Death receptor pathway drives resistance to CAR T cell therapy

Death receptor pathway drives resistance to CAR T cell therapy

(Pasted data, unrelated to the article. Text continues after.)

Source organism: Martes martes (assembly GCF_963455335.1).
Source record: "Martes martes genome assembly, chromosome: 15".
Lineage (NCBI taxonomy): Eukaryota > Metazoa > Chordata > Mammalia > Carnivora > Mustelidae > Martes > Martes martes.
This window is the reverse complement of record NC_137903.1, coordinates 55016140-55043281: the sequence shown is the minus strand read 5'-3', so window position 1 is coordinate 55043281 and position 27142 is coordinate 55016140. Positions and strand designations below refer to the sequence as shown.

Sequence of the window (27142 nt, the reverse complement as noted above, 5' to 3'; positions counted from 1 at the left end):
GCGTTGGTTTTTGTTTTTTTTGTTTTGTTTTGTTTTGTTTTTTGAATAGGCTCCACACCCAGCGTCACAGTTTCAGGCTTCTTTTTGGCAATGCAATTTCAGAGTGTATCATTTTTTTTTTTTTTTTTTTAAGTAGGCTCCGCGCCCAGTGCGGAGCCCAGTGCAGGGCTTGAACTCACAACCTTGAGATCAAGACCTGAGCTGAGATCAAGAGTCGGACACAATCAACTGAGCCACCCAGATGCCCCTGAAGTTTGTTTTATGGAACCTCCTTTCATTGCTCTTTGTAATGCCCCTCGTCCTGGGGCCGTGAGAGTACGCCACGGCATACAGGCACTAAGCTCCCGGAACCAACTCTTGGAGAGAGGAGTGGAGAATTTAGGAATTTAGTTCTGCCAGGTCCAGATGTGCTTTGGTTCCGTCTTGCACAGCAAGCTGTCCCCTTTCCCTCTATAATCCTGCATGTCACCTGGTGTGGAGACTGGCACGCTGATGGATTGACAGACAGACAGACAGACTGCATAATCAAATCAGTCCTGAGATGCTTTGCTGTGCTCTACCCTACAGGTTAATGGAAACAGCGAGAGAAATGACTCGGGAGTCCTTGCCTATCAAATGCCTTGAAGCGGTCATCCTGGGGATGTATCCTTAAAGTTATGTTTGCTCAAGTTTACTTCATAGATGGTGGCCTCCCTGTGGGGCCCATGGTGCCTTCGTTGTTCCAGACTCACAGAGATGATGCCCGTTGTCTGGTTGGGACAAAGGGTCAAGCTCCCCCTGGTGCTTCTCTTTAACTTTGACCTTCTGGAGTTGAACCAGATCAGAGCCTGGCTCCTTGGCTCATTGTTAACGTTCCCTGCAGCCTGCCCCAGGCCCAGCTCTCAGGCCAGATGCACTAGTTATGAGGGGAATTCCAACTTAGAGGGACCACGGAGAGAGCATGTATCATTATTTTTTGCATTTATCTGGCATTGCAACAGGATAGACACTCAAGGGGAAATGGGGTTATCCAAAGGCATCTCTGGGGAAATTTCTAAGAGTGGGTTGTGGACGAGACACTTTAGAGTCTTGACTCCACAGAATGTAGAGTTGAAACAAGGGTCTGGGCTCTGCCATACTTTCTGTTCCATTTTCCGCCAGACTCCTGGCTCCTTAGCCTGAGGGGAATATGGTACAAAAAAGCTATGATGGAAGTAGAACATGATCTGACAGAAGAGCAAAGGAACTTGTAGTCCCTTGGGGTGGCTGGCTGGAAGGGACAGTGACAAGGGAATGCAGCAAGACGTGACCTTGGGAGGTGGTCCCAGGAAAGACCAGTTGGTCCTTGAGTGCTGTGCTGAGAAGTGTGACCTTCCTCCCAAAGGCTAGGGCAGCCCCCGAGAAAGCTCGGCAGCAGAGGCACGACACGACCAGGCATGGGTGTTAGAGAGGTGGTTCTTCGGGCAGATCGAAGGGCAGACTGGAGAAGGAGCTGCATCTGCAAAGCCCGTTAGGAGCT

Some cancer cells refuse to die, even in the face of powerful cellular immunotherapies like CAR T cell therapy, and new research from the Abramson Cancer Center of the University of Pennsylvania is shedding light on why. In a new study, researchers describe how a death receptor pathway in the cancer cell itself plays a central role in determining its response to CAR T cells. It's the first study to show that natural cancer features can influence response to CAR T cells, and that cancer cells can drive the development of CAR T cell dysfunction. The findings may provide guidance for future immunotherapies in patients whose blood cancers are resistant to CAR T therapy. The findings published today in Cancer Discovery , a journal of the American Association for Cancer Research. CAR T cell therapy modifies patients' own immune T cells, which are collected and reprogrammed to potentially seek and destroy cancer cells. After being infused back into patients' bodies, these cells both multiply and attack, targeting cells that express a protein called CD19. In acute lymphoblastic leukemia (ALL), between 10 and 20 percent of patients have disease that is resistant to CAR T cells, but until now, researchers did not understand why. Most theories have centered around a defect in the T cells, but what we've shown here is that the problem originates in an important death signaling pathway in the cancer cell itself, which prevents the T cell from doing its job," Marco Ruella, MD, study's co-senior author and assistant professor of Hematology-Oncology, Perelman School of Medicine, University of Pennsylvania Ruella is also a member of the Center for Cellular Immunotherapies in Penn's Abramson Cancer Center. Ruella's co-senior author is Saar Gill, MD, PhD, an assistant professor of Hematology-Oncology at Penn. Researchers first performed a genome-wide CRISPR/Cas9-based screen of an ALL cell line known as Nalm6 to isolate pathways associated with resistance. CRISPR is a gene-editing tool that can effectively target specific stretches of genetic code, as well as modify DNA at precise locations for experiments and in some instances treatment. Cells were edited for loss of function of single genes and combined with CAR T cells for 24 hours to identify the pathway driving the primary resistance. Related Stories



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